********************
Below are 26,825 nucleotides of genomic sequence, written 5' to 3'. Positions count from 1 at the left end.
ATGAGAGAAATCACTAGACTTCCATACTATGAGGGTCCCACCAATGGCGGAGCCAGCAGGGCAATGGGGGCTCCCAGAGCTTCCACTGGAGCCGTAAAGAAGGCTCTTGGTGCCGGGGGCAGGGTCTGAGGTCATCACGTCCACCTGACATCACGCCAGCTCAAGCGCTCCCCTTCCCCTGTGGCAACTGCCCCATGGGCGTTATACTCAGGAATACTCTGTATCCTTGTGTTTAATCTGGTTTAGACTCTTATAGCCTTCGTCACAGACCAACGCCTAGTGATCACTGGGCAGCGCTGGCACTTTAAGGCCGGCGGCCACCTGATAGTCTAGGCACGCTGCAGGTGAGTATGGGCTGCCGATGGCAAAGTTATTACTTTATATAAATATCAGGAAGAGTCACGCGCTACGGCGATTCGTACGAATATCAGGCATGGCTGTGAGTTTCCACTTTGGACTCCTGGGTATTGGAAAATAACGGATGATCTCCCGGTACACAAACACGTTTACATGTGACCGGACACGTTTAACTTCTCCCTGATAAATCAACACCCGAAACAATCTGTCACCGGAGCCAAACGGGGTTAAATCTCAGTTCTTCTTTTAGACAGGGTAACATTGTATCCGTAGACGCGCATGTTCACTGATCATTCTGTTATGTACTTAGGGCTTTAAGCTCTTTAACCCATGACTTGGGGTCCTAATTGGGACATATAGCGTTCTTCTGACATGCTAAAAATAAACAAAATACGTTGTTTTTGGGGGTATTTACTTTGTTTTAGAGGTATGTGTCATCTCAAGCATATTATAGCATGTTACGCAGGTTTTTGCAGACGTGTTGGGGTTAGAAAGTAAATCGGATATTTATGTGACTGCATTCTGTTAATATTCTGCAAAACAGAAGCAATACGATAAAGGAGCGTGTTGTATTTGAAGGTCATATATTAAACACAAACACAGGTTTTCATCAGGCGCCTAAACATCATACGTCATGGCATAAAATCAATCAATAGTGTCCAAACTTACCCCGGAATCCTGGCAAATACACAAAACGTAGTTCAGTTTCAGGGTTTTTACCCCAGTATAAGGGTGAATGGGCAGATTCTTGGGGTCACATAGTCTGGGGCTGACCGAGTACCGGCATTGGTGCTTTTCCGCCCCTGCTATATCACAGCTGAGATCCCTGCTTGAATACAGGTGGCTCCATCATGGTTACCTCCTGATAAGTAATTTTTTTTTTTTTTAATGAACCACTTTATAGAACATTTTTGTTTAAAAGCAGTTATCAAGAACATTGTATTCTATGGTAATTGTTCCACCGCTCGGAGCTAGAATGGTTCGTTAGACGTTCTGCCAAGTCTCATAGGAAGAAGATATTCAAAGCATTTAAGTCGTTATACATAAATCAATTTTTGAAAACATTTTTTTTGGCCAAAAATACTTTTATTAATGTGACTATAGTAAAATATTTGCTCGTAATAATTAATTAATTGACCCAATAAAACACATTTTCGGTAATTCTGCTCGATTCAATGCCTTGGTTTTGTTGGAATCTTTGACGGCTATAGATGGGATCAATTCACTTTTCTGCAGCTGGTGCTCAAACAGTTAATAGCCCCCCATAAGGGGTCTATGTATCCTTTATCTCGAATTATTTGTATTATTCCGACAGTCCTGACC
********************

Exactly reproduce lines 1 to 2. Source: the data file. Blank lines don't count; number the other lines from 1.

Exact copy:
Below are 26,825 nucleotides of genomic sequence, written 5' to 3'. Positions count from 1 at the left end.
ATGAGAGAAATCACTAGACTTCCATACTATGAGGGTCCCACCAATGGCGGAGCCAGCAGGGCAATGGGGGCTCCCAGAGCTTCCACTGGAGCCGTAAAGAAGGCTCTTGGTGCCGGGGGCAGGGTCTGAGGTCATCACGTCCACCTGACATCACGCCAGCTCAAGCGCTCCCCTTCCCCTGTGGCAACTGCCCCATGGGCGTTATACTCAGGAATACTCTGTATCCTTGTGTTTAATCTGGTTTAGACTCTTATAGCCTTCGTCACAGACCAACGCCTAGTGATCACTGGGCAGCGCTGGCACTTTAAGGCCGGCGGCCACCTGATAGTCTAGGCACGCTGCAGGTGAGTATGGGCTGCCGATGGCAAAGTTATTACTTTATATAAATATCAGGAAGAGTCACGCGCTACGGCGATTCGTACGAATATCAGGCATGGCTGTGAGTTTCCACTTTGGACTCCTGGGTATTGGAAAATAACGGATGATCTCCCGGTACACAAACACGTTTACATGTGACCGGACACGTTTAACTTCTCCCTGATAAATCAACACCCGAAACAATCTGTCACCGGAGCCAAACGGGGTTAAATCTCAGTTCTTCTTTTAGACAGGGTAACATTGTATCCGTAGACGCGCATGTTCACTGATCATTCTGTTATGTACTTAGGGCTTTAAGCTCTTTAACCCATGACTTGGGGTCCTAATTGGGACATATAGCGTTCTTCTGACATGCTAAAAATAAACAAAATACGTTGTTTTTGGGGGTATTTACTTTGTTTTAGAGGTATGTGTCATCTCAAGCATATTATAGCATGTTACGCAGGTTTTTGCAGACGTGTTGGGGTTAGAAAGTAAATCGGATATTTATGTGACTGCATTCTGTTAATATTCTGCAAAACAGAAGCAATACGATAAAGGAGCGTGTTGTATTTGAAGGTCATATATTAAACACAAACACAGGTTTTCATCAGGCGCCTAAACATCATACGTCATGGCATAAAATCAATCAATAGTGTCCAAACTTACCCCGGAATCCTGGCAAATACACAAAACGTAGTTCAGTTTCAGGGTTTTTACCCCAGTATAAGGGTGAATGGGCAGATTCTTGGGGTCACATAGTCTGGGGCTGACCGAGTACCGGCATTGGTGCTTTTCCGCCCCTGCTATATCACAGCTGAGATCCCTGCTTGAATACAGGTGGCTCCATCATGGTTACCTCCTGATAAGTAATTTTTTTTTTTTTTAATGAACCACTTTATAGAACATTTTTGTTTAAAAGCAGTTATCAAGAACATTGTATTCTATGGTAATTGTTCCACCGCTCGGAGCTAGAATGGTTCGTTAGACGTTCTGCCAAGTCTCATAGGAAGAAGATATTCAAAGCATTTAAGTCGTTATACATAAATCAATTTTTGAAAACATTTTTTTTGGCCAAAAATACTTTTATTAATGTGACTATAGTAAAATATTTGCTCGTAATAATTAATTAATTGACCCAATAAAACACATTTTCGGTAATTCTGCTCGATTCAATGCCTTGGTTTTGTTGGAATCTTTGACGGCTATAGATGGGATCAATTCACTTTTCTGCAGCTGGTGCTCAAACAGTTAATAGCCCCCCATAAGGGGTCTATGTATCCTTTATCTCGAATTATTTGTATTATTCCGACAGTCCTGACC